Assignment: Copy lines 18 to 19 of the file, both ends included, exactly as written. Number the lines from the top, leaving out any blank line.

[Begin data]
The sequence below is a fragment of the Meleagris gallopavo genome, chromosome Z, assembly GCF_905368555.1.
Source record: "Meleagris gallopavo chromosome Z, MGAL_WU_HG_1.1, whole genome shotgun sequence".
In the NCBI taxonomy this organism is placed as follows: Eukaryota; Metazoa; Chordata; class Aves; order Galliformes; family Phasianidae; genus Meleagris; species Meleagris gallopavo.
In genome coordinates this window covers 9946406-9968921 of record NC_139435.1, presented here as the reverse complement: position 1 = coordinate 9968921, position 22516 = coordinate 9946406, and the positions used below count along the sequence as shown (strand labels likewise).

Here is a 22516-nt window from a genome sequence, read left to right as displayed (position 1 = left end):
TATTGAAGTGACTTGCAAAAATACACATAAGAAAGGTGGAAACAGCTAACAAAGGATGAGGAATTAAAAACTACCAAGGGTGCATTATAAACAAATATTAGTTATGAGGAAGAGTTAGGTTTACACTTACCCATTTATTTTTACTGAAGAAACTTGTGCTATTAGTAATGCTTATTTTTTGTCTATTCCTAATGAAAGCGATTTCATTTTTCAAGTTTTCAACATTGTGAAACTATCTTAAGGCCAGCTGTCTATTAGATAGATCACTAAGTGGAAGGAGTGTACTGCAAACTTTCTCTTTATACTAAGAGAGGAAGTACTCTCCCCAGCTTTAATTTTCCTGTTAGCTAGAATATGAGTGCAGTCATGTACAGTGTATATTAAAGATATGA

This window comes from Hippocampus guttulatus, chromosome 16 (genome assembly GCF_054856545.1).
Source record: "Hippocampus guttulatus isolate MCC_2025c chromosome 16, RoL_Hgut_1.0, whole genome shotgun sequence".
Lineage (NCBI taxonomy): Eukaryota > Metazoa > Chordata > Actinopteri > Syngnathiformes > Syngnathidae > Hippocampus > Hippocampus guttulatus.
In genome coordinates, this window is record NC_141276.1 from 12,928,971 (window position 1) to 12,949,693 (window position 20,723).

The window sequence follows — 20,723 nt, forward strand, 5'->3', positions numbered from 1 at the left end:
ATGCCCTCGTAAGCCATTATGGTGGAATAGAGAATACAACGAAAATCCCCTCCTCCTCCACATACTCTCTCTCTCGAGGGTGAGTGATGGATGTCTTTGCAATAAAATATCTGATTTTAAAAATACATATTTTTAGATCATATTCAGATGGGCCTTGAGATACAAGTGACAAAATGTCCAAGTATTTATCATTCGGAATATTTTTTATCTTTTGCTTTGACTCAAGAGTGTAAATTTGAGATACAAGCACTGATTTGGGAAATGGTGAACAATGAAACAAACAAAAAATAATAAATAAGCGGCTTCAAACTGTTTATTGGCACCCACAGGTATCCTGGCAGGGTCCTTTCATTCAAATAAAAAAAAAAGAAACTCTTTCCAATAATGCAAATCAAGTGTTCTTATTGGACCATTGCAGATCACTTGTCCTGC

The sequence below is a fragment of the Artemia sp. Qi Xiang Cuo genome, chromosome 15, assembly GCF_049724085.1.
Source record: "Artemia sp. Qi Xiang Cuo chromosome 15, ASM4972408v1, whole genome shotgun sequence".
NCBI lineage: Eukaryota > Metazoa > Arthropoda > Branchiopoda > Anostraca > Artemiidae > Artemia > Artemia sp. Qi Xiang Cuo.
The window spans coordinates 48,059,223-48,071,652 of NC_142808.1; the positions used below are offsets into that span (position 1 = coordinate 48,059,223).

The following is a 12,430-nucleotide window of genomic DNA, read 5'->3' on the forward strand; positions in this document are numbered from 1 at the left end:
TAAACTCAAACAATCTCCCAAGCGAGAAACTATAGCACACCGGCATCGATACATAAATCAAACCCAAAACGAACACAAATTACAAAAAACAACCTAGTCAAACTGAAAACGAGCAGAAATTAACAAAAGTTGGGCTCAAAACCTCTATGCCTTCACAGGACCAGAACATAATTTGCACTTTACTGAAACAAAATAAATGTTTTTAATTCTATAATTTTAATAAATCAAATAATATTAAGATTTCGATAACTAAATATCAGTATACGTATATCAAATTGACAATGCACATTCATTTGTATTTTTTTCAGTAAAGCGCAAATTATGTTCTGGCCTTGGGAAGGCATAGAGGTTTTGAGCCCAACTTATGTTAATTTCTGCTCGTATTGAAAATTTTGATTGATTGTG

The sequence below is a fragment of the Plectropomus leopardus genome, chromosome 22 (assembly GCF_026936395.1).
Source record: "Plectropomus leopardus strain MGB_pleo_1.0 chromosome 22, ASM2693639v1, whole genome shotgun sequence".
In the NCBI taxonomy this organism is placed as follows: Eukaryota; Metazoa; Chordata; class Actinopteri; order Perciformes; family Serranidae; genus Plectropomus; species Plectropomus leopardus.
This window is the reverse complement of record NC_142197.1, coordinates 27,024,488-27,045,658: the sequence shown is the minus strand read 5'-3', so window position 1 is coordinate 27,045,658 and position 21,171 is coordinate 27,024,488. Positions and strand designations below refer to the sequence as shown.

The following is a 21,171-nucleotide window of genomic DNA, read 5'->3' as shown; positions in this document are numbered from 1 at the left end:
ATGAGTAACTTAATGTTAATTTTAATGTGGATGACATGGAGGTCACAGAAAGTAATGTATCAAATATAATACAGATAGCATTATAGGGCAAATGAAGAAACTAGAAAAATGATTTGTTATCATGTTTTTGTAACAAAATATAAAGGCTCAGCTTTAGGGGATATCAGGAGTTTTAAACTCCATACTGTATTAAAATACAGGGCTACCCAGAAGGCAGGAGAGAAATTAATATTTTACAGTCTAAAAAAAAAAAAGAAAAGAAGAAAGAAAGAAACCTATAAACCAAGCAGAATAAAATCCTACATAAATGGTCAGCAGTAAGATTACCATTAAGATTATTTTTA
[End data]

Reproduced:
TAAACTCAAACAATCTCCCAAGCGAGAAACTATAGCACACCGGCATCGATACATAAATCAAACCCAAAACGAACACAAATTACAAAAAACAACCTAGTCAAACTGAAAACGAGCAGAAATTAACAAAAGTTGGGCTCAAAACCTCTATGCCTTCACAGGACCAGAACATAATTTGCACTTTACTGAAACAAAATAAATGTTTTTAATTCTATAATTTTAATAAATCAAATAATATTAAGATTTCGATAACTAAATATCAGTATACGTATATCAAATTGACAATGCACATTCATTTGTATTTTTTTCAGTAAAGCGCAAATTATGTTCTGGCCTTGGGAAGGCATAGAGGTTTTGAGCCCAACTTATGTTAATTTCTGCTCGTATTGAAAATTTTGATTGATTGTG

The sequence below is a fragment of the Plectropomus leopardus genome, chromosome 22 (assembly GCF_026936395.1).